Artist Rendition Of Future Astronauts On The Moon. Image Credit: NASA.

Investigating Water Ice, Space Weathering on the Moon

A new consortium that includes researchers from HIGP will investigate the origins and evolution of water and other volatiles, or low-boiling point compounds, on the surface of the Moon. The team is one of NASA’s eight new Solar system Exploration Research Virtual Institutes (SSERVI). The UH component of the grant will bring $2.7 million to the university over five years and will be led by Hope Ishii (HIGP Research professor). Other HIGP members of the team are Paul LuceyJohn BradleyShuai LiTayro Acosta-Maeda, and Barbara Bruno. Graduate students and postdoctoral researchers will also be engaged in the effort. Principal investigator is Jeffrey Gillis-Davis, formerly of HIGP and now at Washington University in St. Louis.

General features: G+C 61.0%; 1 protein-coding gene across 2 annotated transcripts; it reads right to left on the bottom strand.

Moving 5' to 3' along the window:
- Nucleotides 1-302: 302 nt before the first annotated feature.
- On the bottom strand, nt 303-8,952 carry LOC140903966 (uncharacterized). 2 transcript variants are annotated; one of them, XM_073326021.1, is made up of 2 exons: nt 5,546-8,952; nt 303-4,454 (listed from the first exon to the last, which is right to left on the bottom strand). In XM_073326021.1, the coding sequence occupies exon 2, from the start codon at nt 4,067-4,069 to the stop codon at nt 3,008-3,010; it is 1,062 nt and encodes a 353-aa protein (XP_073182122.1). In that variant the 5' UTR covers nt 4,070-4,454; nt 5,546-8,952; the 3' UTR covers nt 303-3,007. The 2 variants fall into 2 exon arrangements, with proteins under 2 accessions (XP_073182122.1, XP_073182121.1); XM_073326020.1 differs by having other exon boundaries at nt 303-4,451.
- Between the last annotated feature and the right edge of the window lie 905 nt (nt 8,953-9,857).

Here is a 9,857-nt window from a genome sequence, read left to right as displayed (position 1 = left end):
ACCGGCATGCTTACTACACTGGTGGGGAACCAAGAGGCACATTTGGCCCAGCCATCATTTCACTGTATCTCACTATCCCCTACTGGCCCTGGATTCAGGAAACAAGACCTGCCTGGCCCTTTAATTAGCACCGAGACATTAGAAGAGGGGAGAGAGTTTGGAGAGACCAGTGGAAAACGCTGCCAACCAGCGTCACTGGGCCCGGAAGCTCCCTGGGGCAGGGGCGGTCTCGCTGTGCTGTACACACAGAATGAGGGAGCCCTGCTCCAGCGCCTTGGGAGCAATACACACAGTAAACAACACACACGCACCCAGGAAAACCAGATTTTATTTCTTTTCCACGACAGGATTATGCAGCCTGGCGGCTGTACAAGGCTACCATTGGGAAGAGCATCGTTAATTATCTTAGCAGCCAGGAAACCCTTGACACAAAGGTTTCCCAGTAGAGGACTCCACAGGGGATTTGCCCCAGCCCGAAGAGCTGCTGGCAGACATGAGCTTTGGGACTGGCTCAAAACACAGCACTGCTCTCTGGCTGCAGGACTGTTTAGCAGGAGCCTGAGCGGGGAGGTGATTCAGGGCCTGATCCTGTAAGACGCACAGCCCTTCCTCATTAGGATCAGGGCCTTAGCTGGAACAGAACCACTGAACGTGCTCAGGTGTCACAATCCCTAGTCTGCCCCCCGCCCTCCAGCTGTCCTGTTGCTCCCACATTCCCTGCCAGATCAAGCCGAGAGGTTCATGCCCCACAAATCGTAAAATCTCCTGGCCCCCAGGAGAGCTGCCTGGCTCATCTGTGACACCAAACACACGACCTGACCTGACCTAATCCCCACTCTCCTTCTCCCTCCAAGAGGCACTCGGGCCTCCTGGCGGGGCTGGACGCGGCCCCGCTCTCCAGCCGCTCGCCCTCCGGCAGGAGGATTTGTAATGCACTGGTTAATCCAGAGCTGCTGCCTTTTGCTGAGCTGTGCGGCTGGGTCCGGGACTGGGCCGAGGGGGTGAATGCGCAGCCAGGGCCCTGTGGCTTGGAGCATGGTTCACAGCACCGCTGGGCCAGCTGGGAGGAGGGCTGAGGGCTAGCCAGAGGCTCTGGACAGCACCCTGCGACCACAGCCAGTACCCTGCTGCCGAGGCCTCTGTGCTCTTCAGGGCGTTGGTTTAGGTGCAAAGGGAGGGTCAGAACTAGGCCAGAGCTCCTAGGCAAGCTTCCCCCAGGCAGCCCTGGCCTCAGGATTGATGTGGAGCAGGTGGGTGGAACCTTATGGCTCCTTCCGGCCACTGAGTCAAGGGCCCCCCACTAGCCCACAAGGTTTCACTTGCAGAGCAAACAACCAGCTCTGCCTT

The grant to the Interdisciplinary Consortium for Evaluating Volatile Origins (ICE Five-O) will allow the researchers to study the effects of interactions of lunar soil and simulants with volatiles at nanometer length scales in the transmission electron microscope housed in the UH Advanced Electron Microscopy Center, all while controlling the temperature from the cryogenic conditions in permanently-shadowed regions to the warmer temperatures of sunlit regions. This will also allow the researchers to study the effects of space weathering in the harsh space environment. ICE Five-O will also address curation protocols for sample return and the evolution of volatiles and minerals within long-duration, curated samples. See Marcie Grabowski’s full SOEST News ReleaseIllustration: Artist rendition of future astronauts on the Moon. Image credit: NASA.

 

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